Healing for Today

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Sermon for Proper 23 – RCL Year C Option 2
Scripture Passages – Psalm 111 | OT: 2 Kings 5:1-3, 7-15c | NT: 2 Timothy 2:8-15 | Gospel: Luke 17:11-19

Many of you know that a little under two years ago, while pregnant with our youngest daughter Gwyneth, my wife Amber was diagnosed with a massive blood clot. It was a very high risk situation for her and the baby. I prayed in faith for a complete and total healing, but it didn’t happen. Now, Amber has had a promising if slow recovery, but to our knowledge the clot has not dissipated completely. I wonder why she wasn’t healed instantly. I wonder why it seems like her healing may not be complete this side of heaven.

About five years ago I was very wounded inside as result of the emotional trauma of leaving my church home from birth, the Baptist church, to follow the Lord’s leading into the apostolic and sacramental ministry of the Anglican Communion. At a joint Communion service between Anglicans and Baptists, I was healed of wounds I didn’t even know I had. I wonder why I was healed in that moment, even though I didn’t ask for it and didn’t even know I needed it. I know my life hasn’t been the same since.

If divine, supernatural physical and inner healing is for today, and if we intend to be faithful to the example of Christ, who healed all that came to him and asked, then we have to confront these questions head on. Why does God heal? Why does he sometimes choose not to heal? Of course, we can’t say all there is to say on these things in a 20 minute sermon, but I do think we can draw some key observations from the texts we received today.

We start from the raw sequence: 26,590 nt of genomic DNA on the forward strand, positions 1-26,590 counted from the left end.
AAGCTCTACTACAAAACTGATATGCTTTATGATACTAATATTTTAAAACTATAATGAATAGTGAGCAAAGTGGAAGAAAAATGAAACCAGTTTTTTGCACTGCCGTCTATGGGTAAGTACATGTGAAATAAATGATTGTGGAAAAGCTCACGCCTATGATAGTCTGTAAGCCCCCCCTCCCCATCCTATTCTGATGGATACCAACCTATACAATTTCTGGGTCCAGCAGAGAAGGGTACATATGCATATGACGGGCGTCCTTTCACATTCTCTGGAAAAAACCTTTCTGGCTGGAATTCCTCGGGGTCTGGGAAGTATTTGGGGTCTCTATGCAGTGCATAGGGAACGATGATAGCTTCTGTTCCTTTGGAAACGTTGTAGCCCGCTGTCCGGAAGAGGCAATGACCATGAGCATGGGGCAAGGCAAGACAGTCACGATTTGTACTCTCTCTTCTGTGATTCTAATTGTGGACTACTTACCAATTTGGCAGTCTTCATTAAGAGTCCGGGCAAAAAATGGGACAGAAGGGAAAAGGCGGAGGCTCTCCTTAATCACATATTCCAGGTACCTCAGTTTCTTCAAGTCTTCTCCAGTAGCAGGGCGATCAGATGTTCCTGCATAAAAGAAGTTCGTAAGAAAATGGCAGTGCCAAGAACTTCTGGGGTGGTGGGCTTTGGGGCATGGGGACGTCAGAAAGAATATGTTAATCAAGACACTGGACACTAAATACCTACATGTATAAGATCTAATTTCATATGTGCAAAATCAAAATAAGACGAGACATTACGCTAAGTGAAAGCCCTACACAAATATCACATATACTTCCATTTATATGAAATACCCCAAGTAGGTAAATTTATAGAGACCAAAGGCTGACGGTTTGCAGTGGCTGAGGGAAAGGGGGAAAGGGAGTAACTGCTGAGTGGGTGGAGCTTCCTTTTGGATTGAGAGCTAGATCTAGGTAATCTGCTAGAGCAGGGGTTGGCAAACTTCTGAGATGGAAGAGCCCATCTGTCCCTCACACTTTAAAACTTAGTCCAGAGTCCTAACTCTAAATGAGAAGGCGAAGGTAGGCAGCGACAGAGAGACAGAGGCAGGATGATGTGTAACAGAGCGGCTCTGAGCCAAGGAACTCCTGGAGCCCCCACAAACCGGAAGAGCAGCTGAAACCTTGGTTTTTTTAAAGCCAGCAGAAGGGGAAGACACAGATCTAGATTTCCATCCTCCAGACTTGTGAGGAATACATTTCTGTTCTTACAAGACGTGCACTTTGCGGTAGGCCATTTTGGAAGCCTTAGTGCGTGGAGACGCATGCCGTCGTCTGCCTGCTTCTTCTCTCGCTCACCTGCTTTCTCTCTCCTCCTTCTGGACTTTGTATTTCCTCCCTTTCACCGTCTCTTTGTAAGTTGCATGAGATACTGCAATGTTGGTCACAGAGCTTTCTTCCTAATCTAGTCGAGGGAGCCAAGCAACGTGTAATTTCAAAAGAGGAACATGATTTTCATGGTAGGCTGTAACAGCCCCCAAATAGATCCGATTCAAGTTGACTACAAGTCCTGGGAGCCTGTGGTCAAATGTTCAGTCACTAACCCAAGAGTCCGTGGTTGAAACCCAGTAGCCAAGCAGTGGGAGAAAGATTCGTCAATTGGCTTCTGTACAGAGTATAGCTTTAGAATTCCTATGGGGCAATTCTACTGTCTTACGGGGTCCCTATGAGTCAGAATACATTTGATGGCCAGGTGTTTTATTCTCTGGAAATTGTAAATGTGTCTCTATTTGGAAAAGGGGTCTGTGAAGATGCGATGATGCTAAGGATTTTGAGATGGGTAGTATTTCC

First,

Healing is free. In the context of our 2 Kings chapter 5 passage, Naaman tried to pay Elisha, but Elisha would have none of it. The ten lepers simply cried out to Jesus and were healed. God never requires you to pay for healing. It is free of charge. So if it’s ever implied that you need to give some kind of money to the person praying for your healing, that should be an instant red flag.

Second,

The correct response is gratitude. Although Naaman didn’t have to pay for his healing, he was right to be thankful! When the one Leper came back to say thank you to Jesus, the Lord said,

“Were not ten cleansed? Where are the nine? Was no one found to return and give praise to God except this foreigner?” (Luke 17:17-18 ESV)

Third,

Healing sometimes involves a specific act of obedience. Naaman had to wash seven times in the Jordan. The lepers were to go to the Temple and present themselves to the priest, and as they went in obedience they were healed.

Fourth,

Healing doesn’t always look the same. For Namaan, his healing was instant. For lepers, it came quickly but still occurred as they went, which implies a process. Elisha didn’t even come out to see Naaman before telling him how to be healed by the power of God. Jesus in this case responded to their pleas of mercy personally. In other cases Jesus laid hands on people or spit their eyes or mud on their face. The circumstances around healing can take many different forms.

Fifth,

Healing is connected to faith. Remember what we talked about last week? It’s not about how much faith you have so much as who your faith is in. Namaan wouldn’t have gotten healed if he hadn’t heard and believed God could do it. When Jesus commends the one thankful leper, he says “your faith has made you well.” (Luke 17:19b ESV).

So what conclusion can we draw from these five observations? To recap:

  1. Healing is always free
  2. The correct response is gratitude
  3. Healing sometimes involves a specific act of obedience
  4. Healing doesn’t always look the same
  5. Healing is connected to faith

The primary conclusion I come to from this is that God heals to reveal himself and to display his glory. Remember by “glory” we mean God’s goodness, his justice, his love—all the attributes we think of when we think of his greatness and beauty.